Tuesday, July 23, 2019

Cotton Insect Control for Remainder of 2019 Season

In most seasons, we would be entering the home stretch for cotton insect control by early August. While this may be true for fields planted on time in 2019, it is not the case for a lot of late planted, late emerging, late maturing fields this season. I hope we can narrow our focus to just a few species of insects for the remainder of this season. The primary group would be the bug complex (plant bugs and stink bugs) and escape bollworms on 2 gene cotton. However, there are several other insects that could arise if weather conditions or other circumstances permit. These are spider mites, late season aphids or even silverleaf whiteflies.

The insects of focus for the remainder of the 2019 season may not be as concerning as how long our management and control programs should extend into September and even October on our later maturing cotton. Let’s look at some general guidelines. If past seasons give us any trends, our escape bollworm issues should end by Labor Day. However, we should continue our monitoring as long as our late maturing fields have squares in the top of plants that would serve as a food source for a one-day old bollworm. Once all the squares are gone, escape bollworms will have a difficult time becoming established. The bug complex should eventually be dominated by stink bugs here in Alabama. This may consist of several species; the brown, southern green and the brown marmorated (BMSB), which can now be found in many cotton growing counties. How long should we continue stink bug controls on late maturing cotton? Our general rule with our traditional stink bug species is to continue controls until the top bolls we hope to harvest are about 25 days old. When the BMSB is in the mix, we may need to protect even longer since this species will attack bolls from thumb nail size, up until they begin cracking. With our late maturing fields this season, we will need stink bug controls through at least the month of October. An application for stink bugs usually gives us 10-14 days of boll protection. However, as some fields mature out, just like with corn, stink bugs will move to younger cotton, or swag areas of fields that are still producing bolls or to late maturing soybeans. In other words, as our crops mature in September and October we will get field to field and crop to crop movement of stink bugs. As far as insecticide choices—Bidrin, bifenthrin or any other pyrethroid at a mild to high labelled rate should give adequate control. The best way to scout for stink bugs will be to examine bolls for internal injury. Just observing or using a sweep net or drop cloth for stink bugs is not very effective and often leads to underestimating the number present.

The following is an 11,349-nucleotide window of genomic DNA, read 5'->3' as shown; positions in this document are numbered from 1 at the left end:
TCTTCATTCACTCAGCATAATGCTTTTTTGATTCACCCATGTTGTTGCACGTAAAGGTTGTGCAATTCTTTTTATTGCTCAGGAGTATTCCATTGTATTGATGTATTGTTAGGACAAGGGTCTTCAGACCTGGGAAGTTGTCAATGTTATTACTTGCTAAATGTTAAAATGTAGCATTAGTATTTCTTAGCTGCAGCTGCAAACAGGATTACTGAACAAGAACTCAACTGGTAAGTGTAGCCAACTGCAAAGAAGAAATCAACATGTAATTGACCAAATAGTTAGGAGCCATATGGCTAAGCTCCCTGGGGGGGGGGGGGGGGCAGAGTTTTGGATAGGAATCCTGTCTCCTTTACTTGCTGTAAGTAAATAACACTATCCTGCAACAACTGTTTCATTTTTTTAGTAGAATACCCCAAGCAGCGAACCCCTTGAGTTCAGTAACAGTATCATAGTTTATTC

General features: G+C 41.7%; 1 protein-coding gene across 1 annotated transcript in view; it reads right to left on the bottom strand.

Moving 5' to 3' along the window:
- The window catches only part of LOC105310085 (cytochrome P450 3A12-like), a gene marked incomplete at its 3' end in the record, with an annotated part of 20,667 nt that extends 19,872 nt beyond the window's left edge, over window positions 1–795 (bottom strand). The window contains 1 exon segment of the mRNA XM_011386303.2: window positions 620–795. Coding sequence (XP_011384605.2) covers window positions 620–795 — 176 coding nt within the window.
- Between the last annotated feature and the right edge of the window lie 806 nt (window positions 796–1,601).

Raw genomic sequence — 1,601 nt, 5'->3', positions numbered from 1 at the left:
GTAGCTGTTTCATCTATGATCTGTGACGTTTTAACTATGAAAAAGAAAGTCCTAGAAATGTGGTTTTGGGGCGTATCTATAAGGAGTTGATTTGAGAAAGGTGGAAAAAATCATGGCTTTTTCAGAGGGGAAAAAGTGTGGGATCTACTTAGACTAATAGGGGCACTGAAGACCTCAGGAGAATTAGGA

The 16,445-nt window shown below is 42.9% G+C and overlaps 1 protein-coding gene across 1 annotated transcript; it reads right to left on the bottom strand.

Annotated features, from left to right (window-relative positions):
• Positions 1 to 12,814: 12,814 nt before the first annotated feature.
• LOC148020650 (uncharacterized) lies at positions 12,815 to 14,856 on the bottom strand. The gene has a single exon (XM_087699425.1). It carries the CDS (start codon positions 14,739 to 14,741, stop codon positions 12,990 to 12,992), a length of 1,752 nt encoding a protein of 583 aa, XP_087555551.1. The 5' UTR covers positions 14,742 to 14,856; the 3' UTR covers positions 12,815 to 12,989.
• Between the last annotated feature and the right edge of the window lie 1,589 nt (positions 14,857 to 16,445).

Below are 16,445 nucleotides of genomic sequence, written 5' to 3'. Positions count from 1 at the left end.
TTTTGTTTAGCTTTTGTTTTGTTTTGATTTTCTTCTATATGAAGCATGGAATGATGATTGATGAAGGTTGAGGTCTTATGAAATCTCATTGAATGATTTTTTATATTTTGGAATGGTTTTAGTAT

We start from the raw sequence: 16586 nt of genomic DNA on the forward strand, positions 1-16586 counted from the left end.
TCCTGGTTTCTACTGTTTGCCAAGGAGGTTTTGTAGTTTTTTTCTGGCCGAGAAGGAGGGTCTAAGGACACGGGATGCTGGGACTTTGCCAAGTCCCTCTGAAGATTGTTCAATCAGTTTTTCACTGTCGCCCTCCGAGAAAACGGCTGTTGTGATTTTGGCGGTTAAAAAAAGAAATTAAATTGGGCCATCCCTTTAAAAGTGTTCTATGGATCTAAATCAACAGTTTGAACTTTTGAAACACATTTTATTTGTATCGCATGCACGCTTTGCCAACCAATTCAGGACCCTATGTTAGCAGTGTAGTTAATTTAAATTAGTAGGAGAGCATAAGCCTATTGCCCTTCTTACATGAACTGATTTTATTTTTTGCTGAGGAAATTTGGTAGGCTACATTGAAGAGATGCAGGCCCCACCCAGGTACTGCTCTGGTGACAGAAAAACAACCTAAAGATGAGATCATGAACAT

Red-Banded Stink Bug Found in Central Alabama

Following a mild winter, red-banded stink bugs (RBSB) are a soybean pest that we should always have on our mind. Last Tuesday, 7/16/19, we found treatment level of adult RBSB at the Prattville experiment station. We found these in relatively early planted soybeans at R4/R5, and although we don’t have very large plots, we were exceeding 5 RBSB on 10 sweeps. That works out to about 3 times threshold and is a cause for concern for soybean growers in Alabama. This is a pest that we haven’t dealt with as much as the mid-south growers in Arkansas, Louisiana, and Mississippi, but they’ve put out some excellent info for control tactics that we can draw from.

RBSB’s are a tropical insect and behave and look different in many ways to the native stink bug pests we often deal with in soybeans, and the control tactics differ as well. RBSB are harder to capture with sweep net samples and time of day can have a large impact on the number you catch in the same field. In our plots in Prattville we caught 3 times threshold on 7/16 and 7/22 on warm mornings when the dew was still wetting the plants, but caught 0 on 7/18 during a hot mid-day. These stink bugs will drop off the plant very quickly when disturbed, and it may be hard to sample them in the heat of the day when they can evade capture or even on very cool mornings when they may be seeking shelter from the cooler temperatures.

RBSB’s should be controlled when populations average 4 adults or nymphs per 25 sweeps through R6.5, 10 adults or nymphs from R6.5 to R7, and should only be controlled after R7 if weather conditions are unfavorable. Cool and wet conditions can make mature soybeans more susceptible to feeding from RBSB, but if conditions will be favorable, no control is necessary after R7. RBSB are harder to control than our normal soybean stink bug complex and generally require a tank-mix to get adequate control and residual to keep them knocked back. Bifenthrin at 5.8–6.4oz with a half-pound of acephate is one of the most reliable control options. Bifenthrin can also be tank-mixed with imidacloprid at 3oz or Belay at 4oz and provide reliable control. Endigo at 4–4.5oz is also a good control option, but may not be available for many producers.

Aaron Cato, Post-Doctoral Fellow in Entomology

If you have any questions or concerns, please contact Ron Smith at 334-332-9501 or Smithrh@auburn.edu.

Adults are identified by their cigar shape when compared to normal stink bugs, the red band behind their head, and the clear/white spine extended forward between the legs as picture on the left.